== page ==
By Nicole Danna
By Sara Ventiera
By Candace West
By Emily Dabau
By Doug Fairall
By Candace West
By Laine Doss
By Sara Ventiera
Thank God the Brazilians have finally arrived. You've gotta love a culture in which fat grannies toodle around the beaches in thongs; where their most famous cultural export sang "Chica Chica Boom Chic" wearing a bonnet full of bananas; where their deadliest martial art incorporates the cartwheel. Never has the population of any country -- while being progressively enslaved, crowded into dangerous slums, terrorized by military dictatorships, ruled by corrupt governors, and plagued by economic crises -- simultaneously had so much fun.
There are a lot of Brazilians in Fort Lauderdale -- 40,000 to 100,000, depending upon whom you ask -- and they seem to have congregated around Pompano Beach and Lighthouse Point. They've opened churrascarias, serving meltingly tender marinated and spit-roasted meats in the style of the traditional feasts of the South American plains. Brazilians here are buying real estate, operating groceries, and catering to a growing population of their compatriots. And they're introducing new terms to our culinary vocabulary: rodizio, churrasco, muqueca. They're romancing us with song and dance, performing capoeira, playing berimbaus, atabaques, and pandeiros. They're inviting everybody to samba on their tiny dance floors. And they're infusing whatever they touch with the rhythmic spirit of a metaphysical way of being -- a certain sway of the hips, a certain flash of the eye -- they call ginga.
You could say Brazilian Tropicana started it all. At any rate, the local Brazilian community swirls and eddies around this 18-year-old restaurant, sucked into a vortex created by so many gorgeous, spinning bodies. The Tropicana's after-dinner floor show, brainstorm of original owners the Pestana family, draws a full house for its Wednesday-to-Sunday performances; it casts a sunny, sensual net with Carmen Miranda impersonations, sexy lambada duos, the breathtaking fight-game gymnastics of capoeira, and full-dress Carnival numbers. When current proprietor Michael Liberatore took over, he wisely continued a tradition that still draws excellent dancers and singers from New York to Rio hoping for an audition.
410 N. Federal Highway
Pompano Beach, FL 33062
Region: Pompano Beach
I'm going to say flat out that this show is one huge thrill. It's going to knock every worldly wise, ennui-infused, sarcasm-riddled preconception right out of your ballpark. If you can't remember the last time you found your mouth literally gaping in wonder, it's time to reconnect with your inner fool. So plan to snag a table between 7 and 8 p.m., preferably with a birthday party, a huge family, or a cute date who isn't embarrassed to be pulled on stage and compelled to do embarrassing things in front of several hundred strangers. That'll leave you plenty of time to eat before the show starts at 8:30 p.m.
Churrascarias --all-you-can-eat Brazilian barbecue joints -- are the rage these days; they started springing up in the late '90s from Queens to Burbank, fueled in equal parts by American cravings for new culinary highs and by a post-Atkins rage for protein. We've got a handful of them in Fort Lauderdale -- Chima, which opened last year; Gaucho Rodizio, started the previous year; and Brazilian Tropicana, the granddaddy of them all. The premise of these places is pretty straightforward: all the meat you can eat. The word churrasco means "barbecue" (in both Spanish and Portuguese), and the meat is served rodizio style. Sirloin, lamb, chicken, sausages, pork, sirloin tip, or exotics (some big-city restaurants serve ostrich, buffalo, or a special delicacy, the hump of the Brahma bull) are rubbed with some combination of rock salt, garlic, and spices and cooked on revolving spits over a wood or charcoal fire. Then servers circulate the dining room with a tray full of these "swords," hot from the kitchen, pulling or slicing off pieces at a signal from diners.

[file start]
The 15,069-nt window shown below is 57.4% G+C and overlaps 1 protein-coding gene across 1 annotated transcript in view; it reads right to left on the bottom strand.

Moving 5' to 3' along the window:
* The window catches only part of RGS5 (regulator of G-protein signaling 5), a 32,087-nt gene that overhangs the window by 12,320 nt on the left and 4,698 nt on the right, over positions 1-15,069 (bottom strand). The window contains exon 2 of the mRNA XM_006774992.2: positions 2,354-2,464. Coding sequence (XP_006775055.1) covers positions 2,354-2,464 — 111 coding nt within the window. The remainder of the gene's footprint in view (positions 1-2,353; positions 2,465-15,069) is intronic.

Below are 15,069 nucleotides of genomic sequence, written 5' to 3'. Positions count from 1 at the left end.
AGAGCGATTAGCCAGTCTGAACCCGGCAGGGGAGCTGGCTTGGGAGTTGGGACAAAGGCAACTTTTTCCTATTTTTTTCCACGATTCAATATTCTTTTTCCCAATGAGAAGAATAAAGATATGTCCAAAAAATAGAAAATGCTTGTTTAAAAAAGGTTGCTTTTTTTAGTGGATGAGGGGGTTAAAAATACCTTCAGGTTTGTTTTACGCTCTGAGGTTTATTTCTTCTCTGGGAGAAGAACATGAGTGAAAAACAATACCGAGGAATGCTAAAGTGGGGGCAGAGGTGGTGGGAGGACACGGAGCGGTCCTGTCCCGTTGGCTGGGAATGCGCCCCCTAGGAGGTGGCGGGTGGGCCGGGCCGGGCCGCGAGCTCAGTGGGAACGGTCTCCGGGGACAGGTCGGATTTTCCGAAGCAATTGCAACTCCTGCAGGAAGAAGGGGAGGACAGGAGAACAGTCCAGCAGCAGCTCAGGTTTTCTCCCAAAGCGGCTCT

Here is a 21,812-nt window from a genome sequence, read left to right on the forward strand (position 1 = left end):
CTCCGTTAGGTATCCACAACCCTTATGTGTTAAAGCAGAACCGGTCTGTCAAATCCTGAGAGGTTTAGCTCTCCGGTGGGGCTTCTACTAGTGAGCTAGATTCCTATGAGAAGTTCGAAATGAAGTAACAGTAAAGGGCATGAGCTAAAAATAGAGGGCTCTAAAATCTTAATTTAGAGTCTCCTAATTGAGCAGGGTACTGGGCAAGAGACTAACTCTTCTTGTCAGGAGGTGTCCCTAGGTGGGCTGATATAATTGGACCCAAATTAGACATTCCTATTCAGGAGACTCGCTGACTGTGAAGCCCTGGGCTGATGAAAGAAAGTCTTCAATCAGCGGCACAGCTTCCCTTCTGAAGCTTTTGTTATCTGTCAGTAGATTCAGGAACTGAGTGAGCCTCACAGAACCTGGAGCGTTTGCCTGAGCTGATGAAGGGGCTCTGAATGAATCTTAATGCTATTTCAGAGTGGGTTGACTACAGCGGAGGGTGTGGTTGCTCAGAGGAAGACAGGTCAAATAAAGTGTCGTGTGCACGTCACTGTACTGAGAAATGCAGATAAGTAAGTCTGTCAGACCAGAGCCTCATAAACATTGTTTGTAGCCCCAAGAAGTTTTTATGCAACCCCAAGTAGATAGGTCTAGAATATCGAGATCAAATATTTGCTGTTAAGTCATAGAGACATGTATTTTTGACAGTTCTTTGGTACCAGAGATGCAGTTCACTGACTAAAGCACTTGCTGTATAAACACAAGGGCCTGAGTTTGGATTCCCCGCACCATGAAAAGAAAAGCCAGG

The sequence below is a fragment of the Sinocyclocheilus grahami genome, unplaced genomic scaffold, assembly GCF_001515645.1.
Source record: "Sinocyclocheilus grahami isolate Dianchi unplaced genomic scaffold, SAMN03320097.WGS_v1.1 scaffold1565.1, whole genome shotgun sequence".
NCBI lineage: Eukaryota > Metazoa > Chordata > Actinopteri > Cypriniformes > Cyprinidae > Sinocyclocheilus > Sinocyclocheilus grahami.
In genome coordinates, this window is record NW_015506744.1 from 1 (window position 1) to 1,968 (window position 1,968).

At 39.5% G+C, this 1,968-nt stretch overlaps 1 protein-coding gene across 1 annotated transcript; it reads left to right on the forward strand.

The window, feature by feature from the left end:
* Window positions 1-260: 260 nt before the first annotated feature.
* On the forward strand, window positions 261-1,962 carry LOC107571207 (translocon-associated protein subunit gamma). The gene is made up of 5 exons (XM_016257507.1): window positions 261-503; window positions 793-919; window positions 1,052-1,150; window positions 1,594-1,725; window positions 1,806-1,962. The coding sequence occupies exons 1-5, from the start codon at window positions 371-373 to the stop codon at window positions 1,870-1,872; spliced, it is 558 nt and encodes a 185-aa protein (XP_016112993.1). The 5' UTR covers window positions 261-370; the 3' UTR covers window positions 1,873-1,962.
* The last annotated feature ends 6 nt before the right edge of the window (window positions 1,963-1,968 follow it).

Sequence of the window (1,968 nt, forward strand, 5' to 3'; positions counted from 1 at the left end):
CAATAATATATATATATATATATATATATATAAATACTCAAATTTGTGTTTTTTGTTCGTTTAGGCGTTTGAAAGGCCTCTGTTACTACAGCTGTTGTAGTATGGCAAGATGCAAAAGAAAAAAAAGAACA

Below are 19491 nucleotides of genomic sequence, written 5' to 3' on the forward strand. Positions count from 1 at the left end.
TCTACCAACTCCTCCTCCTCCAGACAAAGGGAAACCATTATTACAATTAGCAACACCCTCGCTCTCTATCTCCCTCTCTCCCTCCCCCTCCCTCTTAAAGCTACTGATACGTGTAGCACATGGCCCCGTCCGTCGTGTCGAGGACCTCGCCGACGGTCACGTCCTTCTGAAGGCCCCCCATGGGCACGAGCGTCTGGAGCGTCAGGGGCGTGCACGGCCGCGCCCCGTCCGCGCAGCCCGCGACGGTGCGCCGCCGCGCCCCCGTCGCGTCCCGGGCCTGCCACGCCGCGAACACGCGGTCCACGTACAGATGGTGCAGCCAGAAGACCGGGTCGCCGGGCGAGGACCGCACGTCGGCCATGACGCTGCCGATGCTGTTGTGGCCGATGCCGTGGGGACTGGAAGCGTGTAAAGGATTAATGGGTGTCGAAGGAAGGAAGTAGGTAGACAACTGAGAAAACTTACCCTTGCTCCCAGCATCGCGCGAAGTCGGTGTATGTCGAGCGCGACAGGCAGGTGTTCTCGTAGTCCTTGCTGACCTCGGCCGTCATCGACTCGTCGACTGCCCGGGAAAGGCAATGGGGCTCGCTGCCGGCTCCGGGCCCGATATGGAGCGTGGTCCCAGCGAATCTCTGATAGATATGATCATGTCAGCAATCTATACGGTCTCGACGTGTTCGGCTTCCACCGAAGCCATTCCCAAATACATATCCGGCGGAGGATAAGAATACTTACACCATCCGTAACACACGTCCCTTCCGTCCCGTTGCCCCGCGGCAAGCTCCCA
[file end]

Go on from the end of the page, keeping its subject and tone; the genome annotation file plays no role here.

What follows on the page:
Brazilian Tropicana is slightly down-at-heel compared to the tonier and newer upstarts. Décor and lighting are of the highly functional rather than highly styled variety, as if these simple wooden tables had seen a lot of spills, a lot of tykes playing with steak knives, and many years of mild bleach solution at the end of double shifts. The main dining room is arranged around the tiny stage and dance floor with tables on two tiers, so you'll have a good view of the show from wherever you're sitting. The salad bar is set up in a smaller room next to the bar.
Rodizio, of course, is the house specialty. For $31.95 (all prices include the show) you get a fairly frill-free version that includes as many staggering trips to the salad bar as you care to make, a plate of fried bananas and sides of rice and black beans, and an endlessly rotating series of waiters bent on plying you into a carnivorific stupor. The food tastes just fine with Brazil's national drink, the caipirinha($6.75), made with lime wedges, sugar, and Brazilian rum, shaken and served over cracked ice (all the cocktails, including a flaming Bota-Fogo with apricot brandy and pineapple juice, are under $8 and made with name-brand liquors). You settle in with a couple of drinks and a salad plate that might include any combination of fresh lettuce and marinated vegetables: tart hearts of palm or artichokes, garbanzo beans tossed with tuna (my favorite), pickled beets, crunchy greens, and corn and red pepper salad. It's all perfectly appetizing, ice cold, replenished often, and just the right light touch for the meaty banquet to follow.